According To Poll, Family Is Key To Young People’s Happiness

According To Poll, Family Is Key To Young People’s Happiness

My mom and dad are my best friends.

From The Associated Press By Jocelyn Noveck and Trevor Tompsons
NEW YORK — So you're between the ages of 13 and 24. What makes you happy? A worried, weary parent might imagine the answer to sound something like this: Sex, drugs, a little rock 'n' roll. Maybe some cash, or at least the car keys.

Turns out the real answer is quite different. Spending time with family was the top answer to that open-ended question, according to an extensive survey — more than 100 questions asked of 1,280 people ages 13-24 — conducted by The Associated Press and MTV on the nature of happiness among America's young people.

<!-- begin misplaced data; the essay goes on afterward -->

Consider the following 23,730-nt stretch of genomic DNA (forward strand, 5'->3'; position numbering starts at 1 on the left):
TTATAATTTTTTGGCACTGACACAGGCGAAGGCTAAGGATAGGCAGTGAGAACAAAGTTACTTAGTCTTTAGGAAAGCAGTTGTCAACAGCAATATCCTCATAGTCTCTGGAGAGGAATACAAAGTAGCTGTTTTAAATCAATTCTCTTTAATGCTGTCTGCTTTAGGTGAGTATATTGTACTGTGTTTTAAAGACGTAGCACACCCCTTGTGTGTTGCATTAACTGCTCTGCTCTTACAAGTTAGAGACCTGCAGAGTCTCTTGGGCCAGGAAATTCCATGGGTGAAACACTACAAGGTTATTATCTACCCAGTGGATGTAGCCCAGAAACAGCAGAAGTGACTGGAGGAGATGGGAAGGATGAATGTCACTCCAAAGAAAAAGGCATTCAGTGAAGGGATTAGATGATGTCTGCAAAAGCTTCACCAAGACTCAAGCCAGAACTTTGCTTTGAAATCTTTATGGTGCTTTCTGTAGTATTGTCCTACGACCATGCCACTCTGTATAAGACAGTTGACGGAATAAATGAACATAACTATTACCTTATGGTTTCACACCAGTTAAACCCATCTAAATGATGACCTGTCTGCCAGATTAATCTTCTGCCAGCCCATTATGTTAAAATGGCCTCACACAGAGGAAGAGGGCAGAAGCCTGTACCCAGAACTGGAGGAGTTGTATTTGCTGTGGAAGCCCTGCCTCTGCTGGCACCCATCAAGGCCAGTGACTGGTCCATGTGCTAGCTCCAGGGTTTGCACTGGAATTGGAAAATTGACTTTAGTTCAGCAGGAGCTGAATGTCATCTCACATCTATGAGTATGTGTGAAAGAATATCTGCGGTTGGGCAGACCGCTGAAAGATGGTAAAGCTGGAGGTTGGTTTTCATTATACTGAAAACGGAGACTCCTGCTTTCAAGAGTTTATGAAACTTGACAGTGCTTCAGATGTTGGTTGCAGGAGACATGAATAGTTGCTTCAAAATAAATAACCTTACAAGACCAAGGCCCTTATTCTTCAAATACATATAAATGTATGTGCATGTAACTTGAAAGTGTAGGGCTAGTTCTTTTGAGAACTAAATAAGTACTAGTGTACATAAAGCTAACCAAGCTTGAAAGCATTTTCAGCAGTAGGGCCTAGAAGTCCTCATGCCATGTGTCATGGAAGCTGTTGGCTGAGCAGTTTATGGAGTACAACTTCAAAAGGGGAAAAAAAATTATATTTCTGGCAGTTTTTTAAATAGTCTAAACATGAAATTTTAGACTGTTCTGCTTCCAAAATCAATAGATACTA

Next was spending time with friends, followed by time with a significant other. And even better for parents: Nearly three-quarters of young people say their relationship with their parents makes them happy.

Tango’s Take We figured the answer would have been something to do with MySpace. Maybe number of friends or number of pages that have the individual in the top several friends. Or number of sexual conquests. But no, it’s family. Are America’s teens and 20-somethings really into family? Have they been sucked in by political sound bites? This is not a terribly new trend. In the past decade or so, America’s youth have gotten more involved with their parents and rely more on them than past generations. Kids are moving back for extended periods of time after graduating college. Is this a correction? Was the rebelliousness of the ’60s, ’70s, and Generation X an anomaly? Who knows? We think we’ll ask our moms for iPhones now.

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